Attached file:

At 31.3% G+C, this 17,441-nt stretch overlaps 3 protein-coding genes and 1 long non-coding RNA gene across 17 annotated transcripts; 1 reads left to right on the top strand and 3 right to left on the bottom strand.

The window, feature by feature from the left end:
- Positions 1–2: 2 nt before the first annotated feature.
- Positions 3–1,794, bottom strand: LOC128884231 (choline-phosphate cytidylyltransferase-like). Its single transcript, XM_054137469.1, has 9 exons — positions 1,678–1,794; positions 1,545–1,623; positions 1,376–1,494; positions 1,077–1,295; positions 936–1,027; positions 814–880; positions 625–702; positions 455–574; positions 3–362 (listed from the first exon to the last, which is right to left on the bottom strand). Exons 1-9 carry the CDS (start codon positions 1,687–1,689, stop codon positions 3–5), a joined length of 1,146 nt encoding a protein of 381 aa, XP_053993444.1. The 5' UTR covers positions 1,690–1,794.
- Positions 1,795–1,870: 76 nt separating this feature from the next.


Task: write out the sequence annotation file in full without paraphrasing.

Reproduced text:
At 31.3% G+C, this 17,441-nt stretch overlaps 3 protein-coding genes and 1 long non-coding RNA gene across 17 annotated transcripts; 1 reads left to right on the top strand and 3 right to left on the bottom strand.

The window, feature by feature from the left end:
- Positions 1–2: 2 nt before the first annotated feature.
- Positions 3–1,794, bottom strand: LOC128884231 (choline-phosphate cytidylyltransferase-like). Its single transcript, XM_054137469.1, has 9 exons — positions 1,678–1,794; positions 1,545–1,623; positions 1,376–1,494; positions 1,077–1,295; positions 936–1,027; positions 814–880; positions 625–702; positions 455–574; positions 3–362 (listed from the first exon to the last, which is right to left on the bottom strand). Exons 1-9 carry the CDS (start codon positions 1,687–1,689, stop codon positions 3–5), a joined length of 1,146 nt encoding a protein of 381 aa, XP_053993444.1. The 5' UTR covers positions 1,690–1,794.
- Positions 1,795–1,870: 76 nt separating this feature from the next.